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Library's 'Muslim Journeys' continues this week

 

Special to The Dispatch

 

The Columbus-Lowndes Public Library at 314 Seventh St. N. continues its series of program and exhibits on Islamic history and culture this week with two events that are free and open to the public. 

 

Today at 2 p.m., the one-hour historical documentary "Prince Among Slaves" will be shown in the library's Chebie G. Bateman Building at 314 Seventh St. N. This one-hour film retells the story of Abdulrahman Ibrahim Ibn Sori, a prince from West Africa who was made a slave on a tobacco plantation in Natchez and freed 40 years later. 

 

On Thursday at 5:30 p.m. a program titled "Medieval Islam and Its Neighbors" will be presented by Dr. Amber Handy, assistant professor of History at Mississippi University for Women. She will discuss the cultural and religious diversity of the Middle East when the Islamic religion first emerged in the seventh century, and will address some common misperceptions about how interactions between Muslims, Jews, Christians and pagans continued to develop throughout the Middle Ages.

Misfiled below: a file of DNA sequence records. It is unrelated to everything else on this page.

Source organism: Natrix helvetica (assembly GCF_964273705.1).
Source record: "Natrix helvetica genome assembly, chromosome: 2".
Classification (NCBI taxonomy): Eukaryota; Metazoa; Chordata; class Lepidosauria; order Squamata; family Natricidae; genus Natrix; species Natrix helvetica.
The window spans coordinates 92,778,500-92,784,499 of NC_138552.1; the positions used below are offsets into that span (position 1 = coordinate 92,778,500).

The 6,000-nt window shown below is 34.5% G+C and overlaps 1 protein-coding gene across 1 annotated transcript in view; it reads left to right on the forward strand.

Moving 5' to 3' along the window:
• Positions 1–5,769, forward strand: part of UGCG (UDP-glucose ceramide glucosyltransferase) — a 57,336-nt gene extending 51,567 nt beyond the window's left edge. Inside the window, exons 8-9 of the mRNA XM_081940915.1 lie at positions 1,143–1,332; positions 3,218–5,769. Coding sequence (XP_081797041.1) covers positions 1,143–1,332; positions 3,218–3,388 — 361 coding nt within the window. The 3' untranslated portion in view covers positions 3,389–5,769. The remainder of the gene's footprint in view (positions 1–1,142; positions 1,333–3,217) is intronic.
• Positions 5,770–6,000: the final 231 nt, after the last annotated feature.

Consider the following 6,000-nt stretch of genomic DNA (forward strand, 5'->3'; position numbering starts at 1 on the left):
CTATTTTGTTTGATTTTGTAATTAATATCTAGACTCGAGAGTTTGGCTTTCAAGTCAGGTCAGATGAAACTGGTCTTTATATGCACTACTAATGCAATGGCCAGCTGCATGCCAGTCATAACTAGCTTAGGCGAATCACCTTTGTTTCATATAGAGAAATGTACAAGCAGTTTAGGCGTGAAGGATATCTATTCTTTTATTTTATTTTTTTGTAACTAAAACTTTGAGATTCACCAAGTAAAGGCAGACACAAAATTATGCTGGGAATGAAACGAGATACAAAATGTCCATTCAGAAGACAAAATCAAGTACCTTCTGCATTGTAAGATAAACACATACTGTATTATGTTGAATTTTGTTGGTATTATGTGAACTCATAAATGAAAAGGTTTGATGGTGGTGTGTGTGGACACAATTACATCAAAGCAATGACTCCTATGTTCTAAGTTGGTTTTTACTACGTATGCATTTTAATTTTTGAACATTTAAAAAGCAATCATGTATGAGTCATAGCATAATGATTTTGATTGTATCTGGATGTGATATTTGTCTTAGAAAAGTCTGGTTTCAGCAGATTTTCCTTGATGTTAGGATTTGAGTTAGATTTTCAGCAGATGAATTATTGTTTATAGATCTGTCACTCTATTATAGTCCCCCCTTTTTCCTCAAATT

Other Muslim Journeys events and exhibits are planned throughout the month of November at the library. For a complete schedule, go to muslimjourneyscolumbuslibrary.wordpress.com. Or contact the library, 662-329-5300.  

 

The programs are in conjunction with a grant received by the Columbus-Lowndes Public Library titled Bridging Cultures Bookshelf: Muslim Journeys. The grant consists of a collection of books, films, and other resources that will introduce the American public to the complex history and culture of Muslims in the United States and around the world.

 

 

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